Marisa remembers that 150 students tried out for the team, and fewer than a handful made the cut. He knew his athletic prowess wasn’t going to make anyone’s mouth water, so he had to find other ways to get noticed.
The best way he knew how to do that? Running.
He’d run on the golf course. He’d run on the highway. Anything he could do to get coaches to notice him, he’d try. And it worked. Marisa stuck it out for the Lions until graduation, his career highlighted by a 1954 Final Four appearance, the only one in school history.
Now, as a coach, he had to get noticed again. To do that, Marisa had to win. And win he did.
First at Dunbar Township [1958-60] then at Albert Gallatin [1960-66]. After two years away from coaching and one as an assistant at Trinity High School, Marisa had to win at Waynesburg.
Throughout the 1970s, the Yellow Jackets became forminadable.
By the end of the decade, Waynesburg’s golden years were about to begin. Soon, largely because of Marisa’s mind, the whipping boys would be the ones that held the lasso.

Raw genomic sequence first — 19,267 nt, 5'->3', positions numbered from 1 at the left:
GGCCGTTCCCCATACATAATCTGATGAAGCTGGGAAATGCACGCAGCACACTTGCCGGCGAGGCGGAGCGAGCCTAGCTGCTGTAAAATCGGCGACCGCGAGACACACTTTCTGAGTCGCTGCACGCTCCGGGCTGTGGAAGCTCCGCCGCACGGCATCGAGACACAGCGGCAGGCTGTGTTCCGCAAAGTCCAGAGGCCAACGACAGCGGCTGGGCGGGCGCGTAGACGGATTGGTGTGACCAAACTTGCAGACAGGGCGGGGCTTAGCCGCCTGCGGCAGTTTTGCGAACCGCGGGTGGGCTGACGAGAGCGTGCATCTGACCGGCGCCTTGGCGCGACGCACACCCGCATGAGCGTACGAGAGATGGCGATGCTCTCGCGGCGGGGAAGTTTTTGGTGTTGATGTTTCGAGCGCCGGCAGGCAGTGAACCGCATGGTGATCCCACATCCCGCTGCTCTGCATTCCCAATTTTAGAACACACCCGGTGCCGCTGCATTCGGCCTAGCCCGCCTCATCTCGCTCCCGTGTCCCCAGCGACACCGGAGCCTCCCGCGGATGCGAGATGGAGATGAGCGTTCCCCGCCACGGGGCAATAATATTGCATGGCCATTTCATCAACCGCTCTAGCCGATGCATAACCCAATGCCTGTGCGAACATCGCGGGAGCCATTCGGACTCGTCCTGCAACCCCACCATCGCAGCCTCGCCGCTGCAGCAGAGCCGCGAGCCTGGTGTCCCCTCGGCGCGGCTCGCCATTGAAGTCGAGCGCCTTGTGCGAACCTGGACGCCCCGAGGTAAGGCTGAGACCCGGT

When Vince Lombardi coached the Packers, Green Bay ran on ‘Lombardi Time.’ Marisa embraced the same concept. If a player wasn’t in his seat at the start of a meeting, that was too bad. Marisa locked the doors.
Some of Marisa’s players appreciated the man in the moment. Tim McConnell [‘86], who would become one of the greatest WPIAL basketball coaches of all time, was one of them.
Like Marisa, McConnell, the 5’7 point guard, wasn’t blessed with great physical talent. But he had the heart of a mountain lion, and the intensity of a badger,.
“I absolutely thrived on the way he coached me and the things that he expected out of me and the leader he wanted me to be,” McConnell said. “It’s helped me in my coaching career to play under him and learn under him.”
For others, like Darrin Walls [‘89], who is Waynesburg’s all-time leading scorer, Marisa’s teaching took awhile to appreciate.
“I respected him,” he said. “I didn’t always like him. I didn’t always agree with his tactics.”
Marisa didn’t care if his players loved him while they were playing.
“They could fall in love with their girlfriends,” he said.
What mattered to him was that his teaching would make a difference in their lives after basketball.
“I suspected that no matter what I did to them [then] I was the only one doing it,” Marisa said. “So I was a novelty in their life, and 20 years later, they were going to appreciate it.”